And Rudy went generally on the mountain before the sun rose, and then he got his morning drink, the fresh, strengthening mountain air, the drink, that our Lord only can prepare, and men can read its recipe, and thus it stands written: "the fresh scent of the herbs of the mountains and the mint and thyme of the valleys."
All heaviness is imbibed by the hanging clouds, and the wind sends it out like grape-shot into the fir-woods; the fragrant breeze becomes perfume, light and fresh and ever fresher--that was Rudy's morning drink.
The blessing bringing daughters of the Sun, the sun-beams, kissed his cheeks, and Vertigo stood and watched, but dared not approach him; and the swallows below from grandfather's house, where there were no less than seven nests, flew up to him and the goats, and they sang: "We and you! and you and we!" They brought greetings from home, even from the two hens, the only birds in the room; with whom however Rudy never had intercourse.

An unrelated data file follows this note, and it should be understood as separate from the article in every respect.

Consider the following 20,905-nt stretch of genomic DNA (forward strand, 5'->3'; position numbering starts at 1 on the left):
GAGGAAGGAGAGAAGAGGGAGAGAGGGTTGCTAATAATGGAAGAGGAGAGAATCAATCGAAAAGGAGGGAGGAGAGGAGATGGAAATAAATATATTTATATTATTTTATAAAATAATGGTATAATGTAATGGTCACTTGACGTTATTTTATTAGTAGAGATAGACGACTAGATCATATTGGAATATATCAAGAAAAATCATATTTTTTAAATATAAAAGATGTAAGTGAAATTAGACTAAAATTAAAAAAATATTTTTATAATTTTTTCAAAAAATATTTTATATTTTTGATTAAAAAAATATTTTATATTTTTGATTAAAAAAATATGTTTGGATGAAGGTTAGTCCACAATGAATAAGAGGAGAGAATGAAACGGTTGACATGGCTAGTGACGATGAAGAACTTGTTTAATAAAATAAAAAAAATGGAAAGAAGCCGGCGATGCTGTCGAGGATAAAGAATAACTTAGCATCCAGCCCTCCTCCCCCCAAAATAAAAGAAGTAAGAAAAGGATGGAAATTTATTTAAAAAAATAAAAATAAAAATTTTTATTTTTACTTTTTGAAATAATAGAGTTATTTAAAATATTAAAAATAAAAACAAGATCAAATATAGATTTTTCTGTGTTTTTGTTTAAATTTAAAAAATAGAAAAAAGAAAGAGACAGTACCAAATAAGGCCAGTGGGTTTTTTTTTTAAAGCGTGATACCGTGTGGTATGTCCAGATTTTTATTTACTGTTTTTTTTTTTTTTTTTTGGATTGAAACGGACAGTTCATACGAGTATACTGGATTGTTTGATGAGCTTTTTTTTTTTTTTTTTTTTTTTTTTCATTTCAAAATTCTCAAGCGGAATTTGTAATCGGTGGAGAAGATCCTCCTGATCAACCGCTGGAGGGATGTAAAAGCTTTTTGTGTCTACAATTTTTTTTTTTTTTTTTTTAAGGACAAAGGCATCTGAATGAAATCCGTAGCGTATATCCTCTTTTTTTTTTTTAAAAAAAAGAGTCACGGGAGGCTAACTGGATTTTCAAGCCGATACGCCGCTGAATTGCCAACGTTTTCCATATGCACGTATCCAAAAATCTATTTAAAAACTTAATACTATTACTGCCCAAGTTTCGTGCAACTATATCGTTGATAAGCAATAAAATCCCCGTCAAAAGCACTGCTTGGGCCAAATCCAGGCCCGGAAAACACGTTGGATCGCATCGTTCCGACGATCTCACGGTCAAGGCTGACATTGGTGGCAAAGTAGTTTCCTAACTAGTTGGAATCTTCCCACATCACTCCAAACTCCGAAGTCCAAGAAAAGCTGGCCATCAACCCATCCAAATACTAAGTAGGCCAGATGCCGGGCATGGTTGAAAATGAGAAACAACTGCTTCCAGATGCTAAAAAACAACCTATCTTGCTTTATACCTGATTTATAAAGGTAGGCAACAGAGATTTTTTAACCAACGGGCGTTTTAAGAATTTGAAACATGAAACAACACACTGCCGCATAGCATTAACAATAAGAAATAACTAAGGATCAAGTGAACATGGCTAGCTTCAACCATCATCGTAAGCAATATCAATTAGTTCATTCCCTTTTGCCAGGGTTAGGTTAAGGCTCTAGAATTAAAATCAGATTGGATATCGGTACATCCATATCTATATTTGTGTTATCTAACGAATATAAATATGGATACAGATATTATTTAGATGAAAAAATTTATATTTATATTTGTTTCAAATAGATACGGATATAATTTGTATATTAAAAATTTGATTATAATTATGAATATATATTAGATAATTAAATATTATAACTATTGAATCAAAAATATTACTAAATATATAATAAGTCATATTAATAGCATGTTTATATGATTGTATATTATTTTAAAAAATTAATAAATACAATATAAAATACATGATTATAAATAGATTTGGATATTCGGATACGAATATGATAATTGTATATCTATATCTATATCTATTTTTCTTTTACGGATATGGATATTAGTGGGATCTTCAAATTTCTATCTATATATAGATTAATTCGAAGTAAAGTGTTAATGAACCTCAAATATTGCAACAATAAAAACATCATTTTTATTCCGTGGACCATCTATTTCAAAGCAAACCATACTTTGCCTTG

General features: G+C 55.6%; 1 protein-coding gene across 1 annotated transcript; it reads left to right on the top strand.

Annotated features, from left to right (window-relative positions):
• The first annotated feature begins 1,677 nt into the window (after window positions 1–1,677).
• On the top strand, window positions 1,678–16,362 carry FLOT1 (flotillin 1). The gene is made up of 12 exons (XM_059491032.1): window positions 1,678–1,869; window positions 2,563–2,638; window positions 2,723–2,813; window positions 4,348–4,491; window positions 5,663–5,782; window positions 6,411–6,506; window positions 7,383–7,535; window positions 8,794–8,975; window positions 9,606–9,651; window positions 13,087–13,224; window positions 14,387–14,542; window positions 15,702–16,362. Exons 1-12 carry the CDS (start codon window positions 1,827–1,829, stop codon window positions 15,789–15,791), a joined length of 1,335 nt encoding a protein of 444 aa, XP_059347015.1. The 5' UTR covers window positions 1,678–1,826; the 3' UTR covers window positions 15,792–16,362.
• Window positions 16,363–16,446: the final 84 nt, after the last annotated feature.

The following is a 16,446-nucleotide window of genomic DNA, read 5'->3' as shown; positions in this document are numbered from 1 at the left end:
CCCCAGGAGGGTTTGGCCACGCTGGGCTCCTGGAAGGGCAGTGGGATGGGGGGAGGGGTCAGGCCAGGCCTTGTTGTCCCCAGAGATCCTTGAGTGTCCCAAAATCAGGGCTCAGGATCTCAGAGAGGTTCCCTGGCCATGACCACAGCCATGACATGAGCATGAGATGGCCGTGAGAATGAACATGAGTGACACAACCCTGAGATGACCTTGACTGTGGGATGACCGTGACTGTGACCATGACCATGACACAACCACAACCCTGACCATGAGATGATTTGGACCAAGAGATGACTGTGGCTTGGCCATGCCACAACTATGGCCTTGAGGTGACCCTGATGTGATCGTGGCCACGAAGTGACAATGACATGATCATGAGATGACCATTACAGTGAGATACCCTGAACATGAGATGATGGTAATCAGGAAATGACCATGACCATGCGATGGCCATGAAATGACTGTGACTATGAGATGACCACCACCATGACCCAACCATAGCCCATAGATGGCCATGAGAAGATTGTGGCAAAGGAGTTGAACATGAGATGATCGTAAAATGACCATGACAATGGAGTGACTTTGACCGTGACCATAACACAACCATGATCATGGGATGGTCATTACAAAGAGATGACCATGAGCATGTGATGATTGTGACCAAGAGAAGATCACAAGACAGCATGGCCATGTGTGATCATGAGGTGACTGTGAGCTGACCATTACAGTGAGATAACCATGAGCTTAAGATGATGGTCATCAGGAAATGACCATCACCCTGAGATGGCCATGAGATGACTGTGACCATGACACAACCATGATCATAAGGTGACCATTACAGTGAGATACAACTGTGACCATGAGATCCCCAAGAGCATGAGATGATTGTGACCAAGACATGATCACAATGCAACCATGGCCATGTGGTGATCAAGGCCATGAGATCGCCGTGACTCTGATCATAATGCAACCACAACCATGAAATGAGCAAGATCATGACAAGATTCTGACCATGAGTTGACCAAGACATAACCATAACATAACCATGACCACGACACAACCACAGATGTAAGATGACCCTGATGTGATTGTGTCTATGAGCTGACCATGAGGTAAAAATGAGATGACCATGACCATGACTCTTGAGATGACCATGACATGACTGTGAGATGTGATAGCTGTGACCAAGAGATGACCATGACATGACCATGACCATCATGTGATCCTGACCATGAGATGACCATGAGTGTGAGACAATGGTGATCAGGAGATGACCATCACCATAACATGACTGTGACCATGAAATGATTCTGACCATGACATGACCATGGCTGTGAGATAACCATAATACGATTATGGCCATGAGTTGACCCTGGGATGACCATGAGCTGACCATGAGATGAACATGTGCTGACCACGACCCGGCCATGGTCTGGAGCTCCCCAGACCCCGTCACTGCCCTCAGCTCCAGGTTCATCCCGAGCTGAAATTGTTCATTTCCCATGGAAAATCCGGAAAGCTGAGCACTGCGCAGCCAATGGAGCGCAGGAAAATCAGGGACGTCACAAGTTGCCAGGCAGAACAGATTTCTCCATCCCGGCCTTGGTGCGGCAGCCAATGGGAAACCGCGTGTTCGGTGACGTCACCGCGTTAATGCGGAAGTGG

Little as he was, he had traveled, and not a little, for so small a boy; he was born in the Canton Valais, and had been carried from there over the mountains. Lately he had visited the Staubbach, which waves in the air like a silver gauze, before the snow decked, dazzling white mountain: "the Jungfrau." And he had been in Grindelwald, near the great glaciers; but that was a sad story. There, his mother had found her death, and, "little Rudy," so said his grandfather, "had lost his childish merriment." "When the boy was not a year old, he laughed more than he cried," so wrote his mother, "but since he was in the ice-gap, quite another mind has come over him." His grand-father did not like to speak on the subject, but every one on the mountain knew all about it.